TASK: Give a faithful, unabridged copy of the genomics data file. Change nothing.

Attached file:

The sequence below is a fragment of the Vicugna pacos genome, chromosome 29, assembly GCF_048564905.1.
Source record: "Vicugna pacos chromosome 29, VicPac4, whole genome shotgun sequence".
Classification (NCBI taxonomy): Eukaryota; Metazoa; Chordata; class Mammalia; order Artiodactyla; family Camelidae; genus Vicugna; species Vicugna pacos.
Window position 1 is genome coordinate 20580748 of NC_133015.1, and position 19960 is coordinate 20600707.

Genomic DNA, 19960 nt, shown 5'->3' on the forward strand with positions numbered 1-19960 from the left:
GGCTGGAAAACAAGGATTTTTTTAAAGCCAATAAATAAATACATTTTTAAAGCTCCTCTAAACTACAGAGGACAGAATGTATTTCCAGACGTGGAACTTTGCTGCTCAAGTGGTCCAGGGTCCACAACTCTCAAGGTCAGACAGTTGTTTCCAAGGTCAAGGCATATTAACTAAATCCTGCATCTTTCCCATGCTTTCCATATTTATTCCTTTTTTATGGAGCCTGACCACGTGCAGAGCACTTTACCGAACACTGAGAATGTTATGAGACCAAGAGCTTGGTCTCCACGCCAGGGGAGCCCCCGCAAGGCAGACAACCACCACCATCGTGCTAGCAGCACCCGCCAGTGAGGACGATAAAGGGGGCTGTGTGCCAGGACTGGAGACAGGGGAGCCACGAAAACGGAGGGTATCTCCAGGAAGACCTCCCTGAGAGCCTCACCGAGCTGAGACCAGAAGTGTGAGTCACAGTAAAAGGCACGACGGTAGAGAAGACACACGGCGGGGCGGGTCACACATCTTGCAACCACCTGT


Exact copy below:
The sequence below is a fragment of the Vicugna pacos genome, chromosome 29, assembly GCF_048564905.1.
Source record: "Vicugna pacos chromosome 29, VicPac4, whole genome shotgun sequence".
Classification (NCBI taxonomy): Eukaryota; Metazoa; Chordata; class Mammalia; order Artiodactyla; family Camelidae; genus Vicugna; species Vicugna pacos.
Window position 1 is genome coordinate 20580748 of NC_133015.1, and position 19960 is coordinate 20600707.

Genomic DNA, 19960 nt, shown 5'->3' on the forward strand with positions numbered 1-19960 from the left:
GGCTGGAAAACAAGGATTTTTTTAAAGCCAATAAATAAATACATTTTTAAAGCTCCTCTAAACTACAGAGGACAGAATGTATTTCCAGACGTGGAACTTTGCTGCTCAAGTGGTCCAGGGTCCACAACTCTCAAGGTCAGACAGTTGTTTCCAAGGTCAAGGCATATTAACTAAATCCTGCATCTTTCCCATGCTTTCCATATTTATTCCTTTTTTATGGAGCCTGACCACGTGCAGAGCACTTTACCGAACACTGAGAATGTTATGAGACCAAGAGCTTGGTCTCCACGCCAGGGGAGCCCCCGCAAGGCAGACAACCACCACCATCGTGCTAGCAGCACCCGCCAGTGAGGACGATAAAGGGGGCTGTGTGCCAGGACTGGAGACAGGGGAGCCACGAAAACGGAGGGTATCTCCAGGAAGACCTCCCTGAGAGCCTCACCGAGCTGAGACCAGAAGTGTGAGTCACAGTAAAAGGCACGACGGTAGAGAAGACACACGGCGGGGCGGGTCACACATCTTGCAACCACCTGT